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Lead and Kidneys

Lead and Kidneys


The recent news about lead exposure from city water in Flint, Michigan, has renewed many people’s concerns about an environmental cause of kidney disease. For years, extraordinary efforts have been made to eradicate environmental lead exposure by eliminating lead based gasoline, stopping the sale of lead based paints, removing lead based paint from older homes, and monitoring of blood lead levels in children and the public by local health departments. All of these activities have resulted in consistently fewer reports of lead-associated kidney disease. Environmental exposure from lead in water has only recently been recognized as a public health hazard.

Let’s refresh our familiarity with lead-induced illness from long term exposure.

Lead toxicity is usually recognized in two populations: young children and populations prone to chronic kidney disease (CKD). Lead exposure in young children is most often a result of ingesting lead in paint dust or chips or inhaling it through the air from leaded gasoline and associated environmental air pollution. This acute lead poisoning leads to neurologic toxicity (especially in developing brains and nerves) and is often associated with anemia and intellectual deficits that will only be apparent years later. This type of toxicity comes from high levels of exposure that is rare in the United States today with the reduction in the usual sources of environmental exposures such as air pollution and lead paint.

Long term chronic exposure to lead is more insidious and leads to subtle changes that are more difficult to recognize, as in the case of lead-associated kidney disease. Populations that are already prone to chronic kidney disease (CKD) seem to have greater long term toxicity from lead exposure. Lead is taken into the body through the lungs and the gastrointestinal tract, and can be slowly released into the blood stream, resulting in long term, low level toxicity. Patients with diabetes and hypertension who are prone to develop CKD are more likely to accumulate lead because of the body’s inability to eliminate it through the kidneys. This type of kidney disease progresses more rapidly than it otherwise would and is known as interstitial nephritis. The common findings in patients with lead associated kidney disease are gout, high blood pressure and chronic anemia, in addition to the more rapid deterioration in kidney disease.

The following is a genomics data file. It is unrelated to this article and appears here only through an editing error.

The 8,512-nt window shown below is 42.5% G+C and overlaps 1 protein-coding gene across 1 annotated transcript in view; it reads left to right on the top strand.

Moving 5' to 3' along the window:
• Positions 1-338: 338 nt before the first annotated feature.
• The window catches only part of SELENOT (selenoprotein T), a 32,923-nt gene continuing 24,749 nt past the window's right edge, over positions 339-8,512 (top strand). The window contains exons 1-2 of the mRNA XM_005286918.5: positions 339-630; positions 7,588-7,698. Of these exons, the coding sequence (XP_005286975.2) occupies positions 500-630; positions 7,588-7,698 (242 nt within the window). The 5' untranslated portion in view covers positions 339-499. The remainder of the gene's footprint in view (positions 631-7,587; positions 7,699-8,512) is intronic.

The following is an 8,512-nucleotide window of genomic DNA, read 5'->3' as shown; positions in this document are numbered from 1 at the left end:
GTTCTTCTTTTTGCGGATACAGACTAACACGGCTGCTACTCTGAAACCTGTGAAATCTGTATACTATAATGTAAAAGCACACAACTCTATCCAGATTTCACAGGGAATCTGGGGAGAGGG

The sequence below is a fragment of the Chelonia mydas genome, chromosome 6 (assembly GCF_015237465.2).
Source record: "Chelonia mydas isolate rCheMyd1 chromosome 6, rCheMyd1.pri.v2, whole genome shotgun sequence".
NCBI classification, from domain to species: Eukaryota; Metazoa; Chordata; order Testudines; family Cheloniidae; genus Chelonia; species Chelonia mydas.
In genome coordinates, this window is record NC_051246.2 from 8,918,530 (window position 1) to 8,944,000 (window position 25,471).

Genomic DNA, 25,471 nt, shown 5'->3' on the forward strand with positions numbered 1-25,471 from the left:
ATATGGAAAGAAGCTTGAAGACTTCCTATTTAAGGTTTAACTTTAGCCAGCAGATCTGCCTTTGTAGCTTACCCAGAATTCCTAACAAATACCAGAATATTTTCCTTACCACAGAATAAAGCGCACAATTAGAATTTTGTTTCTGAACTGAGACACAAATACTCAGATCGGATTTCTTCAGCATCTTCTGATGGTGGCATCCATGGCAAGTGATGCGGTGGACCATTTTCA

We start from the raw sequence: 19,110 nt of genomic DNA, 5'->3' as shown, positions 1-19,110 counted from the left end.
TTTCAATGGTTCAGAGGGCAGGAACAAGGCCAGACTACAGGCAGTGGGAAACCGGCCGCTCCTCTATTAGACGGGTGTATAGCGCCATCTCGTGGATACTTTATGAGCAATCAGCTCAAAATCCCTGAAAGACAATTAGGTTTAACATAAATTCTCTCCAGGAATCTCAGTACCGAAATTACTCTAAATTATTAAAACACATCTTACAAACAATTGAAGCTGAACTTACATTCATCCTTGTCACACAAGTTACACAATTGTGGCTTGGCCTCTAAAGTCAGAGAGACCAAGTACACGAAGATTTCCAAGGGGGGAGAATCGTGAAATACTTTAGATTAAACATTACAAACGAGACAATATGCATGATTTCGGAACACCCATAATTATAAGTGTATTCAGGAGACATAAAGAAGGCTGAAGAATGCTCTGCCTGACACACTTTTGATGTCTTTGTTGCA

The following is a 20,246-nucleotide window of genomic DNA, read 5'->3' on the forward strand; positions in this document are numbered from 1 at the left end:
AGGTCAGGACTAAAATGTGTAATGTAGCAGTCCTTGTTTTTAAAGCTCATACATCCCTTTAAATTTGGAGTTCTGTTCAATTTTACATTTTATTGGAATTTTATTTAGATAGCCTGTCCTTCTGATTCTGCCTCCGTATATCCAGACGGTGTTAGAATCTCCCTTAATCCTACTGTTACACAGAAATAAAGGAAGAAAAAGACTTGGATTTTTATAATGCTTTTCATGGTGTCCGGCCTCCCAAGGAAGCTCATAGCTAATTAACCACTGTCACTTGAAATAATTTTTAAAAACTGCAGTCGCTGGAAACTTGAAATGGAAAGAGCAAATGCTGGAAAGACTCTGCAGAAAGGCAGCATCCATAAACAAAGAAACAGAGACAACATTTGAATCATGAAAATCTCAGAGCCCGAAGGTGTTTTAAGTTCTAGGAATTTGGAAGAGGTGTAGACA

The most important treatment goals for lead-associated kidney disease is to eliminate the source of excess lead exposure and effectively treat the diabetes, high blood pressure and gout that may complicate the underlying kidney disease. Using agents to bind up lead from the body (chelation) is not commonly performed due to lack of studies that show this practice to be universally effective.

If you have CKD and think you might have been exposed to lead, it’s important to determine the levels of lead in the blood and seek proper treatment by someone who is familiar with chronic lead toxicity. Your local Health Department can help you seek proper referral. Avoiding further exposure is paramount in the treatment regimen. You can also get more information about CKD at the National Kidney Foundation website.

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Updated: March 23, 2016 — 11:00 pm

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